5 minute read / Apr 3, 2013 / content marketing /
What I’ve Learned about Blogging in 3 Years
I have been writing for three years now and it’s been a ton of fun. I hope to continue to write for many more. Along the way so far, I’ve learned a few lessons on frequency, content type, idea generation, voice, titles and distribution.
There are two schools of thought on blogging frequency: high frequency vs high quality. At this point, it’s unclear to me which is better for building an audience because both work. Each camp has its exemplars of success.
In the frequency camp, Fred Wilson posts every day and I suspect this is because when he started seven years ago it was essential to write daily to train an audience to visit avc.com. Today social media (twitter, hacker news) generates most of the traffic for a blog by bubbling up the best content. Building a core audience that visits tomtunguz.com every day is important to me, but I post every day because each writing book I’ve read recommends it. And I figure if I’m writing a blog post, I may as well publish it.
I write sometime between 5 and 7am each morning when it’s quiet and I can focus. Flights are also good times for blogging.
Representing the other point of view, Chris Dixon and Paul Graham pen monthly essays and posts which are better revised and often succinct, witty and always very well written. This technique concentrates engagement, maximizes social media reach and ensures great content.
I never can predict with much accuracy which content will resonate with readers who tend to be startup founders and employees. But the most successful posts tend either to create an emotional connection through a personal story or share some detailed tactical advice. The best posts enable readers to see a reflection of themselves in the story because they have or are living through something similar.
Reading and dissecting classic novels and well written magazine articles helped me begin to understand how other authors do this well. Burt Helm from Inc magazine shared this GQ article about Suicide Catchers in China as a great example of storytelling.
One example of a successful emotional/storytelling post is “The Biggest Challenge of My Professional Career: Communication”
And “Your Startup’s 10 Most Important Metrics” is example of a very tactical post that readers enjoyed.
Writing every day demands lots of ideas. I jot down notes during conversations, sift through my calendar, read the news, and examine what’s trending on social media. Sometimes, I don’t have any ideas and to jog a stream I search for a strong opinion or reaction I’ve had recently. That seems to help breaking my writer’s block.
I keep a list of these ideas in draft blog posts. Sometimes I just jot down a title and other times it’s a jumble of ideas. Then I’ll go back the next day or in a few days to complete the content and edit the post. At any given time, I’m working on 3 or 4 drafts. I might hold onto a draft/idea for a month or two to let it mature a bit so I can better express it or gather examples.
After a few weeks of practicing, storing and retaining ideas becomes part of a daily routine. Nevertheless, some days, I feel like I’m wading through mud to write a few paragraphs.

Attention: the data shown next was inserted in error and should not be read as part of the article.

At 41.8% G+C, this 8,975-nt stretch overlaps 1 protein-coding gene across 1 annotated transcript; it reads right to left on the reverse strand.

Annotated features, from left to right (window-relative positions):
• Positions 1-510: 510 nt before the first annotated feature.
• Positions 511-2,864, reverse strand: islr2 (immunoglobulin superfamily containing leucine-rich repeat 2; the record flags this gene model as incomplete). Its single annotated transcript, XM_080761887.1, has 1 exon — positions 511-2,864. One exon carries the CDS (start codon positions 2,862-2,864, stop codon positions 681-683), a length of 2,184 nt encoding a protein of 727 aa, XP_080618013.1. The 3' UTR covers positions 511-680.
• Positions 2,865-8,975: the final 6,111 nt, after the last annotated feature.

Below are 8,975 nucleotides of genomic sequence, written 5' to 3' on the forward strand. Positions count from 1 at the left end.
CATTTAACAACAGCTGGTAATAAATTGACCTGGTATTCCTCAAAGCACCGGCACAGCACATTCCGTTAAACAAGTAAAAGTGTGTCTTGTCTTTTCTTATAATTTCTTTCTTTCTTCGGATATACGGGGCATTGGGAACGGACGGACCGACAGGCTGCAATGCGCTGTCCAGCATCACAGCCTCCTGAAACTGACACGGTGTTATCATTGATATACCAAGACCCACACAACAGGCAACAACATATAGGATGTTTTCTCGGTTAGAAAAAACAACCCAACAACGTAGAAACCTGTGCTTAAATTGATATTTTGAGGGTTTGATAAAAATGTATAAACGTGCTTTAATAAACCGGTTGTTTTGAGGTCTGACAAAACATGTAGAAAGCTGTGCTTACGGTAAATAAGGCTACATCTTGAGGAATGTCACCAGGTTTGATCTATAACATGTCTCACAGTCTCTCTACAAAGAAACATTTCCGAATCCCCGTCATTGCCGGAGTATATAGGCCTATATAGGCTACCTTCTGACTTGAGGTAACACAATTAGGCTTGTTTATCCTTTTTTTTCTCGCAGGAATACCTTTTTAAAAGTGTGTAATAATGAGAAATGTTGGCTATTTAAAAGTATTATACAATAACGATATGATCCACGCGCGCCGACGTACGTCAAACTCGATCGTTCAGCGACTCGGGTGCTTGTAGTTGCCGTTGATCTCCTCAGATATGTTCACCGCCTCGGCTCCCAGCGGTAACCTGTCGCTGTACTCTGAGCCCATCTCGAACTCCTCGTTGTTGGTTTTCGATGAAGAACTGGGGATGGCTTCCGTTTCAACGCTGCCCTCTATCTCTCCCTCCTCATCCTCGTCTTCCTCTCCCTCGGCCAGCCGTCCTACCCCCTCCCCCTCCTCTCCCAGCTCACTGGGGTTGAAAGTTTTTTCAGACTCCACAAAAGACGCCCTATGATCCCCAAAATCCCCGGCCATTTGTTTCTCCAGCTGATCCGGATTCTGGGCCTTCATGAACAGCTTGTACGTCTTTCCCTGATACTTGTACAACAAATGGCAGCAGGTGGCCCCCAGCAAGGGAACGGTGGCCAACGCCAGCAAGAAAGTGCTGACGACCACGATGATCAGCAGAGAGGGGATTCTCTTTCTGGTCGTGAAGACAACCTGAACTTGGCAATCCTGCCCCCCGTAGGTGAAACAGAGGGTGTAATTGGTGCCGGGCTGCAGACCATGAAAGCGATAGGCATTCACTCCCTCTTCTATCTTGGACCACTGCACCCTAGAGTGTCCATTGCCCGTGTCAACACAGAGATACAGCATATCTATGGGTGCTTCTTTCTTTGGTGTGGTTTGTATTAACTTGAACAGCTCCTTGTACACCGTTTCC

Blog readers respond to strong individual voices. A blog shouldn’t resemble the Economist or the New Yorker whose editorial teams use style guides to ensure a consistent tone which is larger than any individual writer. The whole point of a blog is to hear a real human voice. It’s something I forget sometimes so I try to write the first draft the way I might speak and edit that output. Hemingway is my inspiration for human tone.
Titles matter. I spend lots of time on my titles but I didn’t always which was a big mistake. Looking back through the first year or so of my blog titles, I can see now they were awful. Here’s an early one: “Binary pointillism - the intersection of Seurat and Felton.” Barf. Who wants to read that? It sounds like a dissertation.
Dan Shipper taught me the best titles read like tweets. My goal is to drive as many retweets as possible so I shouldn’t ask the user to construct an interesting tweet on my behalf. Instead, I should make it easy for the reader to just hit a button and share something interesting.
I often write the title as the last step. It’s easier after having written the conclusion to summarize the point in 140 characters or fewer.
Once I post, I tweet the post, submit the post to Quibb and Hacker News. Then I monitor the reactions. If after 45 minutes, I don’t see many retweets or much engagement, I’ll try another title or two. Sometimes the post is to blame, but more often, I haven’t allured the reader with the right title.
One blogger recommended ignoring the Google Analytics and Feedburner stats to me. I find that it helps quite a bit not to be so metrics focused. Then I’m not so concerned about the daily fluctuations but more on monthly stats, which is a better indicator of success. Nevertheless, I still haven’t figured out how best way to measure the success of this blog.
Honestly, it takes forever to build a blog that people know or read about or care about. For some, the reader base grows much much quicker than it did for me. Nevertheless building any kind of brand on the web through content or otherwise is a slow, incremental process. Every once in a while, I’ll reach the front page of Hacker News or spike on LinkedIn and I get an increase in readership. But it takes patience.
I find the more content I have produced, the more the blog pays dividends. Most of my posts are evergreen, timeless, so they appear in Google searches or are randomly resurrected in social media from time to time, rediscovered through some stroke of luck.
Ultimately, blogging helps me refine my thinking and share it with people who are interested or curious. I hope this post helps motivate you to write.
h/t to Stefano Bernardi @stefanobernardi, who inspired this post.